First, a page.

Thomas Spota convicted of cover-up attack in James Burke prison
The disgraced former New York prosecutor who helped cover up the beating of a man who stole items including a gym bag with sex toys from a local police chief – whose name was dragged in the unsolved Long Island serial killer case – was sentenced to five years in prison this week.
Thomas Spota, 79, and his senior collaborator Christopher McPartland, 55, were sentenced to their sentence on Tuesday by a federal judge following their December 2019 convictions for conspiracy, obstruction of justice, witness tampering and violations civil rights related to a widespread cover-up of the beating of a suspected thief by Suffolk County Police Chief James Burke in 2012. Spota was also fined $ 100,000.
“It was not momentary moral misconduct but years of criminal cover-up,” US District Judge Joan Azrack said during sentencing Tuesday.
Spota told Azrack his prosecution was the lowest point in his life and that he believed it would be his legacy after a long career as a respected prosecutor. The septuagenarian said he hoped he would not “die alone in prison”. Prosecutors arranged for the pair to spend eight years behind bars, telling the court that by covering the crime from a high-ranking police officer they were doing “the exact opposite” of their job.
In 2012, Long Island resident Christopher Loeb was arrested after being charged with breaking into Burke’s SUV and stealing his gun belt, ammunition and a gym bag. containing “cigars, sex toys, prescription Viagra and pornography,” prosecutors. noted.
After learning of Loeb’s arrest, federal authorities say Burke rushed to the police station where he found Loeb “handcuffed, hunched over and handcuffed to the ground” and started beating him. The chief “violently shook Loeb’s head, hit him on the head and body and attempted to bring Loeb to his knees,” court documents say. He then ordered several high-ranking commanders of the Suffolk County Police Department to ensure that “the officers who witnessed the assault would never reveal what they observed”.
Spota was enlisted in the plot at this point, along with McPartland, who was then the head of investigations of an anti-corruption bureau. At trial, an officer testified for the government about a 2015 meeting at the Spota office, where he explained that when federal investigators began investigating Loeb’s beating for the second time, Spota told him asked if anyone who was aware of the attack had “reversed.” “
“Someone is talking. You better find out quickly, if it’s not too late, ”Spota said, the officer said.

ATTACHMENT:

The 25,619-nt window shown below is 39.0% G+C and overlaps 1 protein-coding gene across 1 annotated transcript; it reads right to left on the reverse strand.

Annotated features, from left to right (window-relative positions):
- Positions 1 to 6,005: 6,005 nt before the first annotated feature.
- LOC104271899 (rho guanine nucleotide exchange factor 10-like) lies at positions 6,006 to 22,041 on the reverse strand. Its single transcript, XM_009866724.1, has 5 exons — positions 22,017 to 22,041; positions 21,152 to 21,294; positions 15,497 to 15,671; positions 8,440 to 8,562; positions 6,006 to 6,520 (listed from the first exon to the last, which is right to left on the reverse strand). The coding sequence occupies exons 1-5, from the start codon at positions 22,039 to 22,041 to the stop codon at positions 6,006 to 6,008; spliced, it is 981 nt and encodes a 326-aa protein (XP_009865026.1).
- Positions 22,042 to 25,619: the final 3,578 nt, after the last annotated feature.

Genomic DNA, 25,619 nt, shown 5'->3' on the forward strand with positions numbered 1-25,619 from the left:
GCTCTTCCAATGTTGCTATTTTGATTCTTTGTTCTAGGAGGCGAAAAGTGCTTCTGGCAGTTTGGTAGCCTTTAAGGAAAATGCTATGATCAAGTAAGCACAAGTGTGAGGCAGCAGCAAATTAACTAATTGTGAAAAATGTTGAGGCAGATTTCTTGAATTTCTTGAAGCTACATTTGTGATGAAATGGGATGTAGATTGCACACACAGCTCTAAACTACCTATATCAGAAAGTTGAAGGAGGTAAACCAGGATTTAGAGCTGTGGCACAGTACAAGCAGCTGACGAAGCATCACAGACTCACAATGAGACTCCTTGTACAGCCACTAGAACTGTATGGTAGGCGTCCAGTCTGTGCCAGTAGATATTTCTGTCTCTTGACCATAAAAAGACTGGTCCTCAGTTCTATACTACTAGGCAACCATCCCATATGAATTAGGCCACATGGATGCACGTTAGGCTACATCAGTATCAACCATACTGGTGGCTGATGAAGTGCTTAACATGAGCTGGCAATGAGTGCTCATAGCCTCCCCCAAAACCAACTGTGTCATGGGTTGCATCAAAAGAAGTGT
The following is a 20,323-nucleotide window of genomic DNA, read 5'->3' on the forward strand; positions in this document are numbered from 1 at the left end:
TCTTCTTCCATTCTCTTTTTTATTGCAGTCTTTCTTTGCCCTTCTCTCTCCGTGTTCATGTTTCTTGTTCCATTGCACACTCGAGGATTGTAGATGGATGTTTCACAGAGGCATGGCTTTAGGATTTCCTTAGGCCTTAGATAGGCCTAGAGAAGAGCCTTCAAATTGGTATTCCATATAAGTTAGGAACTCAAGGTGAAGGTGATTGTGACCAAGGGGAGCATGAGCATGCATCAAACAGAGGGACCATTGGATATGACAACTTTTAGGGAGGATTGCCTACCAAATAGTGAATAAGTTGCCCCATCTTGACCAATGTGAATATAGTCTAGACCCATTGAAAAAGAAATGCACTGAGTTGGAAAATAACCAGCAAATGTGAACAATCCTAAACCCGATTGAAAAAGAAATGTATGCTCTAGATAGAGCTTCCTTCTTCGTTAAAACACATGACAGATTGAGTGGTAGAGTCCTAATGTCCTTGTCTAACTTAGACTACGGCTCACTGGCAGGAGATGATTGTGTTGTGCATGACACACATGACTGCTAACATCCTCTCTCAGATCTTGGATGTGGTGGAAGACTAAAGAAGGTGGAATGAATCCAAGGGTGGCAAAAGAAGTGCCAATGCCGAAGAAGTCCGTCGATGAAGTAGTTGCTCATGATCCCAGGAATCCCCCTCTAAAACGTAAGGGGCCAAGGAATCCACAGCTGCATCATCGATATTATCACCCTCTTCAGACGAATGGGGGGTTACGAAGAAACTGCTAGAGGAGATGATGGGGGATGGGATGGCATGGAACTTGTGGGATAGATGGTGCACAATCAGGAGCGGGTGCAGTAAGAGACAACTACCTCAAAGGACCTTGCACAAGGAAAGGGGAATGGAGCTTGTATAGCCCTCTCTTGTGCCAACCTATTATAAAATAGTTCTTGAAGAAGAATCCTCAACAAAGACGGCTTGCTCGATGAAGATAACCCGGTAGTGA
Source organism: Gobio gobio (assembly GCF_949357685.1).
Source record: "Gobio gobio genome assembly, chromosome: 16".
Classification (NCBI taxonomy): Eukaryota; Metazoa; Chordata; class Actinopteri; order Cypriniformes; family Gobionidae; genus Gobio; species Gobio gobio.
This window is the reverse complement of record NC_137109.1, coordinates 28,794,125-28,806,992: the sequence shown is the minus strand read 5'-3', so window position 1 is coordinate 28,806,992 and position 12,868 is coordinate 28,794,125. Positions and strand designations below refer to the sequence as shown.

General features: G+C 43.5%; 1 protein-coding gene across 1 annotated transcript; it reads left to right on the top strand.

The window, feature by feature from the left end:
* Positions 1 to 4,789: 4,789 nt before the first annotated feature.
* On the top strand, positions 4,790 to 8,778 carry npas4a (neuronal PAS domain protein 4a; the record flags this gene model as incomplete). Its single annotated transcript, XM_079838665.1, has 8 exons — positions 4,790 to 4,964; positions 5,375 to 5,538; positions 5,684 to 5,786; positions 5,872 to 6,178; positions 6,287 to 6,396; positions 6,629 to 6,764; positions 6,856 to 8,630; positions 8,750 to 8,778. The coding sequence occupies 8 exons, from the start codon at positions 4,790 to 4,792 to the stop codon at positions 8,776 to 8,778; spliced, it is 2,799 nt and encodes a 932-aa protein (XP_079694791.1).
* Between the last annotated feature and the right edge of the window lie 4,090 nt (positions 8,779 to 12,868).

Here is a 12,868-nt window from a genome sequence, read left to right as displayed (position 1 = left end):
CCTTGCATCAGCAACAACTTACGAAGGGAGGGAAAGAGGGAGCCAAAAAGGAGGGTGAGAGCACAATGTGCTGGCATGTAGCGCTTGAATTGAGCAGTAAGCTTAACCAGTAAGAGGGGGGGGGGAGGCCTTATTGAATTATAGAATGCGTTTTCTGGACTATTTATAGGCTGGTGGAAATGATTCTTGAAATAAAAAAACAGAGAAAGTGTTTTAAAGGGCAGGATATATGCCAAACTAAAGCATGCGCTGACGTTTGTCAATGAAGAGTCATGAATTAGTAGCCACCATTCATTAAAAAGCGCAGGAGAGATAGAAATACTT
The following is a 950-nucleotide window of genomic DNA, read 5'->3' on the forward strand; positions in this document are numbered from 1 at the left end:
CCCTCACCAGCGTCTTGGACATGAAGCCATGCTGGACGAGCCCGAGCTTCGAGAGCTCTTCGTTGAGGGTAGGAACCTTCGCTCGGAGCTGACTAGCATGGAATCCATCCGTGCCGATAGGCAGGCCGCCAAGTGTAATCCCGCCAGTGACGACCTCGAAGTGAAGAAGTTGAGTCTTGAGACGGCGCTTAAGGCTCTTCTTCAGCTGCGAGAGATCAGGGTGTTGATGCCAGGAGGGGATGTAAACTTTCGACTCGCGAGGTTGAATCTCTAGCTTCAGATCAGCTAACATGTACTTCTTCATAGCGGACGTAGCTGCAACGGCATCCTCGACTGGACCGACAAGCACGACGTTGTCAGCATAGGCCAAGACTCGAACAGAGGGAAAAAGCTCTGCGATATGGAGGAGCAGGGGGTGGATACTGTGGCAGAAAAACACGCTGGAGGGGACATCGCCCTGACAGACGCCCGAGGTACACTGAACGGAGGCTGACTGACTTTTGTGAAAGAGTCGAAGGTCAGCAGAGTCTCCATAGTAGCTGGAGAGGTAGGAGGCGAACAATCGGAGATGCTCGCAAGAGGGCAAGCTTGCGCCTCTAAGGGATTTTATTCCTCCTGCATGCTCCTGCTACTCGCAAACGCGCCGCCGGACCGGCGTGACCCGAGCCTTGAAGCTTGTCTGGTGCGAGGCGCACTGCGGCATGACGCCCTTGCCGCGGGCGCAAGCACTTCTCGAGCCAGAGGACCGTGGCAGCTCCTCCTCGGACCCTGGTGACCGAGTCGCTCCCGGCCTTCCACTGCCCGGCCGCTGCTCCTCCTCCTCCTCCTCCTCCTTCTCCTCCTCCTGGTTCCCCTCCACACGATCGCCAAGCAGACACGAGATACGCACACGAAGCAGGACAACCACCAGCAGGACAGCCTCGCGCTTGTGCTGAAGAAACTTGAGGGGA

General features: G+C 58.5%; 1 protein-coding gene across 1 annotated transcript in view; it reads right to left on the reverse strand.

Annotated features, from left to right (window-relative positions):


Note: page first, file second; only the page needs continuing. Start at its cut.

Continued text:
Burke, a longtime protégé of Spota, was sentenced to 46 months in federal prison after pleading guilty to depriving someone of their civil rights and conspiring to obstruct justice.
Amid the cover-up, Burke linked himself to the ongoing “Long Island Serial Killer” case, which involves the murders of at least 10 people, mostly sex workers, who were found dead on Long Island on a period of almost 20 years. . This includes the so-called “Gilgo Four” young women, whose bodies were found in late 2010 within a quarter of a mile of each other near Gilgo Beach on the south shore of Long Island.
Right after Burke began her sentence in December 2016, a 30-year-old woman identified as Leanne came forward at a press conference where she claimed Burke had paid her for sex during a house party in the same neighborhood where victim Shannan Gilbert had disappeared. She said she saw Burke at a cocaine-fueled party in Oak Beach in June 2011, where she “observed [Burke] pull a woman by the hair on the ground, ”according to the New York Post.
A lawyer representing Gilbert’s family, whose body was found in 2011, told the press conference that this was the first time Burke had been linked to the area and to prostitution. Burke’s attorney, Joseph Conway, responded by saying that “the allegations that James Burke was involved in the Gilgo Beach murders are completely outrageous.”
As head of the SCPD, Burke had been involved in the Gilgo Beach investigations and, in fact, fired Suffolk County Detective Chief Dominic Varrone in late 2011 – just two days after Gilbert’s body was discovered. Varrone told New York station PIX11 in 2019 he thought it had hampered the investigation, calling his dismissal “a bit of a blow with a stick”.
Nonetheless, Varrone said he didn’t think Burke should be considered a suspect in the LISK murders.
“I don’t think the killer would reside in Oak Beach and remove the bodies so close,” Varrone said. “This is a dump area. “
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